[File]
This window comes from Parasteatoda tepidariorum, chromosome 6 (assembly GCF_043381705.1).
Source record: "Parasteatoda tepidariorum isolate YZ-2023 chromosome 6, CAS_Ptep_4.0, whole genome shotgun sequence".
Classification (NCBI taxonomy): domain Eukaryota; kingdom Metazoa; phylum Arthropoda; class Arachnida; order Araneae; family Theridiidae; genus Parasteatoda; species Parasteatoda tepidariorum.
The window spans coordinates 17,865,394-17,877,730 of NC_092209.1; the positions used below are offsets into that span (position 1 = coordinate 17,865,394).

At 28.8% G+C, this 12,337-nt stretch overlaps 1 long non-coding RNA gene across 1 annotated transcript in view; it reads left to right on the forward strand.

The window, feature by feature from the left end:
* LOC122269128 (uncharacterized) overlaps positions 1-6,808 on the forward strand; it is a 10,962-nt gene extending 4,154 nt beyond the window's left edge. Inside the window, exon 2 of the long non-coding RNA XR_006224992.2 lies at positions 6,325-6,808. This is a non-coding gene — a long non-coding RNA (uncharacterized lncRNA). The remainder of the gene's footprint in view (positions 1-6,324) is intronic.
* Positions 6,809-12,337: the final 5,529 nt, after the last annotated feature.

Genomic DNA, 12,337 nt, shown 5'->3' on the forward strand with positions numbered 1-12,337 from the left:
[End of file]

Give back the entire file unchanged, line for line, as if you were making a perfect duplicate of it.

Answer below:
This window comes from Parasteatoda tepidariorum, chromosome 6 (assembly GCF_043381705.1).
Source record: "Parasteatoda tepidariorum isolate YZ-2023 chromosome 6, CAS_Ptep_4.0, whole genome shotgun sequence".
Classification (NCBI taxonomy): domain Eukaryota; kingdom Metazoa; phylum Arthropoda; class Arachnida; order Araneae; family Theridiidae; genus Parasteatoda; species Parasteatoda tepidariorum.
The window spans coordinates 17,865,394-17,877,730 of NC_092209.1; the positions used below are offsets into that span (position 1 = coordinate 17,865,394).

At 28.8% G+C, this 12,337-nt stretch overlaps 1 long non-coding RNA gene across 1 annotated transcript in view; it reads left to right on the forward strand.

The window, feature by feature from the left end:
* LOC122269128 (uncharacterized) overlaps positions 1-6,808 on the forward strand; it is a 10,962-nt gene extending 4,154 nt beyond the window's left edge. Inside the window, exon 2 of the long non-coding RNA XR_006224992.2 lies at positions 6,325-6,808. This is a non-coding gene — a long non-coding RNA (uncharacterized lncRNA). The remainder of the gene's footprint in view (positions 1-6,324) is intronic.
* Positions 6,809-12,337: the final 5,529 nt, after the last annotated feature.

Genomic DNA, 12,337 nt, shown 5'->3' on the forward strand with positions numbered 1-12,337 from the left: